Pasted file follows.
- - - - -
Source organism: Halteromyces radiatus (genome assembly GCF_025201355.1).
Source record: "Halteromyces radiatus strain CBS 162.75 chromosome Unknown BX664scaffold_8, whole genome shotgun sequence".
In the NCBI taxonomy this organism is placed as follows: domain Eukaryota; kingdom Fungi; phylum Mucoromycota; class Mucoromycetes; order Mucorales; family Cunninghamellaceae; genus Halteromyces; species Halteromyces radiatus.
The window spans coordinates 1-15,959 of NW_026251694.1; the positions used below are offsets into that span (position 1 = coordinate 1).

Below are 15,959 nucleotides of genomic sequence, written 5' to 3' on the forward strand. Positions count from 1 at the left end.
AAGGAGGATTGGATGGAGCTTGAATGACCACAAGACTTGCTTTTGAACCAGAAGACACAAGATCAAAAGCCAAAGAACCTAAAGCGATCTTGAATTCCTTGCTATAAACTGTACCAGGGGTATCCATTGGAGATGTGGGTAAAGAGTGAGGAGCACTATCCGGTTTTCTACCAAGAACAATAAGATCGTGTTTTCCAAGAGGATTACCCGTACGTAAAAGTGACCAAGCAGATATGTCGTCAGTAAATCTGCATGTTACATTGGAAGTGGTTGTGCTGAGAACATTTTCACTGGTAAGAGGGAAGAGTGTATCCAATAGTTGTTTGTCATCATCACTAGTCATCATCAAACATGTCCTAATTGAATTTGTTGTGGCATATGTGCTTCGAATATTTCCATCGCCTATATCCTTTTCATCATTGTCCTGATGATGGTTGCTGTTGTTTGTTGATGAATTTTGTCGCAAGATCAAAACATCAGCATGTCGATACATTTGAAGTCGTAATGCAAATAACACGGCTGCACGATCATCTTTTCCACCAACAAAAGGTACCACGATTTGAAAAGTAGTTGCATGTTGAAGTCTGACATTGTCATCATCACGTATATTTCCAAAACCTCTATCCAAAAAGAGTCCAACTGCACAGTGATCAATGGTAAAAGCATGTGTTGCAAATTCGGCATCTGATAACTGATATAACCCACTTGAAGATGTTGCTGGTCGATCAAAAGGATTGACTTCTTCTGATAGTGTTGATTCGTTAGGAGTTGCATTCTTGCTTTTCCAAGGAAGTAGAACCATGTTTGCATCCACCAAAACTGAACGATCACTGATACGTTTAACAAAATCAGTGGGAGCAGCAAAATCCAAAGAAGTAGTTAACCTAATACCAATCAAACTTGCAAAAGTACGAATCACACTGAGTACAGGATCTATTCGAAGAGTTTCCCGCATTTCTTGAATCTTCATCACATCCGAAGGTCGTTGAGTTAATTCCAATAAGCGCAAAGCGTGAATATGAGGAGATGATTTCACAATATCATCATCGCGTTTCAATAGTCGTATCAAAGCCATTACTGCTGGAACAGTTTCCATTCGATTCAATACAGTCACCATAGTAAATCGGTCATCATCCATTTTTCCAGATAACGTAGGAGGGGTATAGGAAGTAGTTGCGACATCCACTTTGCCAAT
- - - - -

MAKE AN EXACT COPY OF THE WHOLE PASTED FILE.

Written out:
Source organism: Halteromyces radiatus (genome assembly GCF_025201355.1).
Source record: "Halteromyces radiatus strain CBS 162.75 chromosome Unknown BX664scaffold_8, whole genome shotgun sequence".
In the NCBI taxonomy this organism is placed as follows: domain Eukaryota; kingdom Fungi; phylum Mucoromycota; class Mucoromycetes; order Mucorales; family Cunninghamellaceae; genus Halteromyces; species Halteromyces radiatus.
The window spans coordinates 1-15,959 of NW_026251694.1; the positions used below are offsets into that span (position 1 = coordinate 1).

Below are 15,959 nucleotides of genomic sequence, written 5' to 3' on the forward strand. Positions count from 1 at the left end.
AAGGAGGATTGGATGGAGCTTGAATGACCACAAGACTTGCTTTTGAACCAGAAGACACAAGATCAAAAGCCAAAGAACCTAAAGCGATCTTGAATTCCTTGCTATAAACTGTACCAGGGGTATCCATTGGAGATGTGGGTAAAGAGTGAGGAGCACTATCCGGTTTTCTACCAAGAACAATAAGATCGTGTTTTCCAAGAGGATTACCCGTACGTAAAAGTGACCAAGCAGATATGTCGTCAGTAAATCTGCATGTTACATTGGAAGTGGTTGTGCTGAGAACATTTTCACTGGTAAGAGGGAAGAGTGTATCCAATAGTTGTTTGTCATCATCACTAGTCATCATCAAACATGTCCTAATTGAATTTGTTGTGGCATATGTGCTTCGAATATTTCCATCGCCTATATCCTTTTCATCATTGTCCTGATGATGGTTGCTGTTGTTTGTTGATGAATTTTGTCGCAAGATCAAAACATCAGCATGTCGATACATTTGAAGTCGTAATGCAAATAACACGGCTGCACGATCATCTTTTCCACCAACAAAAGGTACCACGATTTGAAAAGTAGTTGCATGTTGAAGTCTGACATTGTCATCATCACGTATATTTCCAAAACCTCTATCCAAAAAGAGTCCAACTGCACAGTGATCAATGGTAAAAGCATGTGTTGCAAATTCGGCATCTGATAACTGATATAACCCACTTGAAGATGTTGCTGGTCGATCAAAAGGATTGACTTCTTCTGATAGTGTTGATTCGTTAGGAGTTGCATTCTTGCTTTTCCAAGGAAGTAGAACCATGTTTGCATCCACCAAAACTGAACGATCACTGATACGTTTAACAAAATCAGTGGGAGCAGCAAAATCCAAAGAAGTAGTTAACCTAATACCAATCAAACTTGCAAAAGTACGAATCACACTGAGTACAGGATCTATTCGAAGAGTTTCCCGCATTTCTTGAATCTTCATCACATCCGAAGGTCGTTGAGTTAATTCCAATAAGCGCAAAGCGTGAATATGAGGAGATGATTTCACAATATCATCATCGCGTTTCAATAGTCGTATCAAAGCCATTACTGCTGGAACAGTTTCCATTCGATTCAATACAGTCACCATAGTAAATCGGTCATCATCCATTTTTCCAGATAACGTAGGAGGGGTATAGGAAGTAGTTGCGACATCCACTTTGCCAAT